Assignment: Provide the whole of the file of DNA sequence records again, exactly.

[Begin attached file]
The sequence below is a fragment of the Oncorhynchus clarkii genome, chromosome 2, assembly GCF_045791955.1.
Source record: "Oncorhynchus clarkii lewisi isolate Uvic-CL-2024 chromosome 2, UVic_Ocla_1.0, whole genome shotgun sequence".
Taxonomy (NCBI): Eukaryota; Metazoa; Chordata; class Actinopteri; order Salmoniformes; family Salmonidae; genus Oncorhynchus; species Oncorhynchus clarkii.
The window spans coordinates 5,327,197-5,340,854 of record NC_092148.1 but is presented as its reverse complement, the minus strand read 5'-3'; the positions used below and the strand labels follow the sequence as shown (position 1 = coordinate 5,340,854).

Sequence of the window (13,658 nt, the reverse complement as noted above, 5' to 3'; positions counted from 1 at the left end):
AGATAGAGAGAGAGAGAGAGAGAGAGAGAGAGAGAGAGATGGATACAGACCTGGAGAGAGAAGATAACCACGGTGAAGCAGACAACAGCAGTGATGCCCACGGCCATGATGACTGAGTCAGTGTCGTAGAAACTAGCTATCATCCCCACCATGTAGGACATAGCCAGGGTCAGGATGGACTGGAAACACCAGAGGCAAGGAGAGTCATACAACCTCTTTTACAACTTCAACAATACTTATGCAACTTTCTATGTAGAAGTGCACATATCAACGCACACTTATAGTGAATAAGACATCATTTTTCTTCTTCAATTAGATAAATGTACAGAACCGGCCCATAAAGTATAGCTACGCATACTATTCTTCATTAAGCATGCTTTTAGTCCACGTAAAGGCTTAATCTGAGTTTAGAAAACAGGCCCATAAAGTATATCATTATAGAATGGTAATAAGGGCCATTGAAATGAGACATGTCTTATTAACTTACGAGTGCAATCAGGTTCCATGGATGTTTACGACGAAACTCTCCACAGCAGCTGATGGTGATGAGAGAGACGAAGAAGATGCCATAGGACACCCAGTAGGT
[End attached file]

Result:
The sequence below is a fragment of the Oncorhynchus clarkii genome, chromosome 2, assembly GCF_045791955.1.
Source record: "Oncorhynchus clarkii lewisi isolate Uvic-CL-2024 chromosome 2, UVic_Ocla_1.0, whole genome shotgun sequence".
Taxonomy (NCBI): Eukaryota; Metazoa; Chordata; class Actinopteri; order Salmoniformes; family Salmonidae; genus Oncorhynchus; species Oncorhynchus clarkii.
The window spans coordinates 5,327,197-5,340,854 of record NC_092148.1 but is presented as its reverse complement, the minus strand read 5'-3'; the positions used below and the strand labels follow the sequence as shown (position 1 = coordinate 5,340,854).

Sequence of the window (13,658 nt, the reverse complement as noted above, 5' to 3'; positions counted from 1 at the left end):
AGATAGAGAGAGAGAGAGAGAGAGAGAGAGAGAGAGAGATGGATACAGACCTGGAGAGAGAAGATAACCACGGTGAAGCAGACAACAGCAGTGATGCCCACGGCCATGATGACTGAGTCAGTGTCGTAGAAACTAGCTATCATCCCCACCATGTAGGACATAGCCAGGGTCAGGATGGACTGGAAACACCAGAGGCAAGGAGAGTCATACAACCTCTTTTACAACTTCAACAATACTTATGCAACTTTCTATGTAGAAGTGCACATATCAACGCACACTTATAGTGAATAAGACATCATTTTTCTTCTTCAATTAGATAAATGTACAGAACCGGCCCATAAAGTATAGCTACGCATACTATTCTTCATTAAGCATGCTTTTAGTCCACGTAAAGGCTTAATCTGAGTTTAGAAAACAGGCCCATAAAGTATATCATTATAGAATGGTAATAAGGGCCATTGAAATGAGACATGTCTTATTAACTTACGAGTGCAATCAGGTTCCATGGATGTTTACGACGAAACTCTCCACAGCAGCTGATGGTGATGAGAGAGACGAAGAAGATGCCATAGGACACCCAGTAGGT